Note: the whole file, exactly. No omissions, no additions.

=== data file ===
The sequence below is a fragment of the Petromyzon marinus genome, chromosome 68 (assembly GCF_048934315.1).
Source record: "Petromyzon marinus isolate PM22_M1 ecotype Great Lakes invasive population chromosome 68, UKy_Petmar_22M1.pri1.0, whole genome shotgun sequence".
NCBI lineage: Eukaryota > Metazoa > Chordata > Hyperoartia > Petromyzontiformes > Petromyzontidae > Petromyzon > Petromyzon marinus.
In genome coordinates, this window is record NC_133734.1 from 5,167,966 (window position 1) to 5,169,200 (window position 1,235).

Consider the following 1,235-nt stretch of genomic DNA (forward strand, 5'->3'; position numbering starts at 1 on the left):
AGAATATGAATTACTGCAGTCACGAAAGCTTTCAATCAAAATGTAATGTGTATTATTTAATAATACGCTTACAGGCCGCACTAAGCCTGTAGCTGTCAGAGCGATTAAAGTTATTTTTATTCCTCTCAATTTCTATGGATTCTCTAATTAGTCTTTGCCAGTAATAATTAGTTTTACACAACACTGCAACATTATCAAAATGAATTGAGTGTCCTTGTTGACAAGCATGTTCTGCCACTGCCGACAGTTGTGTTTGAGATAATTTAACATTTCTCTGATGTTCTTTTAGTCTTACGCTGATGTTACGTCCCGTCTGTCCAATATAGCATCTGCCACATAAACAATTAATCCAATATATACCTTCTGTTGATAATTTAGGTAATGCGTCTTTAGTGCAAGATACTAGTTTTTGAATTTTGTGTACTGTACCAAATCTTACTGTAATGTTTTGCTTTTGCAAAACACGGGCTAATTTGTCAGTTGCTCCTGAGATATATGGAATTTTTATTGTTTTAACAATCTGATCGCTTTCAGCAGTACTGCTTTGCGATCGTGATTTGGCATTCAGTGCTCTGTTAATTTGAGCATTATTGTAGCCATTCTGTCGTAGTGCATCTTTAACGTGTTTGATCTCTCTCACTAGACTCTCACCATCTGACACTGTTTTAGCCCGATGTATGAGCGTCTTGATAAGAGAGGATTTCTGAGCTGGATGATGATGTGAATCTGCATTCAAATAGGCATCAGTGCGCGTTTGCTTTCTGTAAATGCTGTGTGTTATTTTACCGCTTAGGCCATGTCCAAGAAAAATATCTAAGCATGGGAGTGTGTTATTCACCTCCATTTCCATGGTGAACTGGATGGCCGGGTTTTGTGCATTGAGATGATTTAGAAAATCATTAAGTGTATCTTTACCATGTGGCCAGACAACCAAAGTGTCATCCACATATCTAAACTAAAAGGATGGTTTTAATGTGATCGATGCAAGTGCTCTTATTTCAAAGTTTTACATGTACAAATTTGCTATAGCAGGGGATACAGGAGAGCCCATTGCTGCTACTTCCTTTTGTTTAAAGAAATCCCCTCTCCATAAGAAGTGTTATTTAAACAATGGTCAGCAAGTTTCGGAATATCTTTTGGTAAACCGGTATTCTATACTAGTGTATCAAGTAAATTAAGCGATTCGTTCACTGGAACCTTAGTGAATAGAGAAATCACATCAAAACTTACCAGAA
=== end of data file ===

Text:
The sequence below is a fragment of the Petromyzon marinus genome, chromosome 68 (assembly GCF_048934315.1).
Source record: "Petromyzon marinus isolate PM22_M1 ecotype Great Lakes invasive population chromosome 68, UKy_Petmar_22M1.pri1.0, whole genome shotgun sequence".
NCBI lineage: Eukaryota > Metazoa > Chordata > Hyperoartia > Petromyzontiformes > Petromyzontidae > Petromyzon > Petromyzon marinus.
In genome coordinates, this window is record NC_133734.1 from 5,167,966 (window position 1) to 5,169,200 (window position 1,235).

Consider the following 1,235-nt stretch of genomic DNA (forward strand, 5'->3'; position numbering starts at 1 on the left):
AGAATATGAATTACTGCAGTCACGAAAGCTTTCAATCAAAATGTAATGTGTATTATTTAATAATACGCTTACAGGCCGCACTAAGCCTGTAGCTGTCAGAGCGATTAAAGTTATTTTTATTCCTCTCAATTTCTATGGATTCTCTAATTAGTCTTTGCCAGTAATAATTAGTTTTACACAACACTGCAACATTATCAAAATGAATTGAGTGTCCTTGTTGACAAGCATGTTCTGCCACTGCCGACAGTTGTGTTTGAGATAATTTAACATTTCTCTGATGTTCTTTTAGTCTTACGCTGATGTTACGTCCCGTCTGTCCAATATAGCATCTGCCACATAAACAATTAATCCAATATATACCTTCTGTTGATAATTTAGGTAATGCGTCTTTAGTGCAAGATACTAGTTTTTGAATTTTGTGTACTGTACCAAATCTTACTGTAATGTTTTGCTTTTGCAAAACACGGGCTAATTTGTCAGTTGCTCCTGAGATATATGGAATTTTTATTGTTTTAACAATCTGATCGCTTTCAGCAGTACTGCTTTGCGATCGTGATTTGGCATTCAGTGCTCTGTTAATTTGAGCATTATTGTAGCCATTCTGTCGTAGTGCATCTTTAACGTGTTTGATCTCTCTCACTAGACTCTCACCATCTGACACTGTTTTAGCCCGATGTATGAGCGTCTTGATAAGAGAGGATTTCTGAGCTGGATGATGATGTGAATCTGCATTCAAATAGGCATCAGTGCGCGTTTGCTTTCTGTAAATGCTGTGTGTTATTTTACCGCTTAGGCCATGTCCAAGAAAAATATCTAAGCATGGGAGTGTGTTATTCACCTCCATTTCCATGGTGAACTGGATGGCCGGGTTTTGTGCATTGAGATGATTTAGAAAATCATTAAGTGTATCTTTACCATGTGGCCAGACAACCAAAGTGTCATCCACATATCTAAACTAAAAGGATGGTTTTAATGTGATCGATGCAAGTGCTCTTATTTCAAAGTTTTACATGTACAAATTTGCTATAGCAGGGGATACAGGAGAGCCCATTGCTGCTACTTCCTTTTGTTTAAAGAAATCCCCTCTCCATAAGAAGTGTTATTTAAACAATGGTCAGCAAGTTTCGGAATATCTTTTGGTAAACCGGTATTCTATACTAGTGTATCAAGTAAATTAAGCGATTCGTTCACTGGAACCTTAGTGAATAGAGAAATCACATCAAAACTTACCAGAA